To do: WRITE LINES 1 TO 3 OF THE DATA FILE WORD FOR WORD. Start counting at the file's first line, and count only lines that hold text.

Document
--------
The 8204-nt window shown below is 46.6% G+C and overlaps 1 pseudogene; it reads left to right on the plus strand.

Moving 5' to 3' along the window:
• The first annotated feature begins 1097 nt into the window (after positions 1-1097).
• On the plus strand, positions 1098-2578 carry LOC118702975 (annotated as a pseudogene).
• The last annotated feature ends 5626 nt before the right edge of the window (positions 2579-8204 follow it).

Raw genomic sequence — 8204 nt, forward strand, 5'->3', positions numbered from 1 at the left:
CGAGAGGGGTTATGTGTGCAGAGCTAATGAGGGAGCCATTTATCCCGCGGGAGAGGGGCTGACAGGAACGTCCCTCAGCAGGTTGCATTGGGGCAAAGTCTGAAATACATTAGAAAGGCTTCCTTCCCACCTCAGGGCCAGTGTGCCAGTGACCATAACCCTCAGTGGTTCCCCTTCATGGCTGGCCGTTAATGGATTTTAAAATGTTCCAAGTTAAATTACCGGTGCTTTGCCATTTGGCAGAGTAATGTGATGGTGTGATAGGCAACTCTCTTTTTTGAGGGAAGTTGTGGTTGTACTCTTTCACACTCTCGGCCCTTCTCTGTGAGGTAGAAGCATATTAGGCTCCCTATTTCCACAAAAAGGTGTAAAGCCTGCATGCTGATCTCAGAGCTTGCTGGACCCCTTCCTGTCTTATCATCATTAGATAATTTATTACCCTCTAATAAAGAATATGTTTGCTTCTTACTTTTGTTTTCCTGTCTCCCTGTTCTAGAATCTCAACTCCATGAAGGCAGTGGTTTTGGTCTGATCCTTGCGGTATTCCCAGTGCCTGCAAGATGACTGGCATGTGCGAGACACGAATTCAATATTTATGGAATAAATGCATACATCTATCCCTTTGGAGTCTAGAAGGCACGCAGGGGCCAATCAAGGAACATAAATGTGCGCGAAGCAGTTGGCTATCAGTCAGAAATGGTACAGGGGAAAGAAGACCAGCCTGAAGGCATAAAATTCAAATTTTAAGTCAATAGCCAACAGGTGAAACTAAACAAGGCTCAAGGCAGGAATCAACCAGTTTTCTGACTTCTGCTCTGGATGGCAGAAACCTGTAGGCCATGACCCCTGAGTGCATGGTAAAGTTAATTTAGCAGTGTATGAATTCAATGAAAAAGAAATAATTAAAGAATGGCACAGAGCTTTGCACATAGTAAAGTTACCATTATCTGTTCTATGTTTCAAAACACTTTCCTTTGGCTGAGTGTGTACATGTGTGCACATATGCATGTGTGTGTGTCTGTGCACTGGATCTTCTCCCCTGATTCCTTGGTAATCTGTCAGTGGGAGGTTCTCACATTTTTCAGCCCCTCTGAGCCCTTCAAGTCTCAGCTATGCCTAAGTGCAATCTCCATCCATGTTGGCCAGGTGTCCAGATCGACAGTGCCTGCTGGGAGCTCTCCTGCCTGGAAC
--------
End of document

The 8204-nt window shown below is 46.6% G+C and overlaps 1 pseudogene; it reads left to right on the plus strand.

Moving 5' to 3' along the window:
• The first annotated feature begins 1097 nt into the window (after positions 1-1097).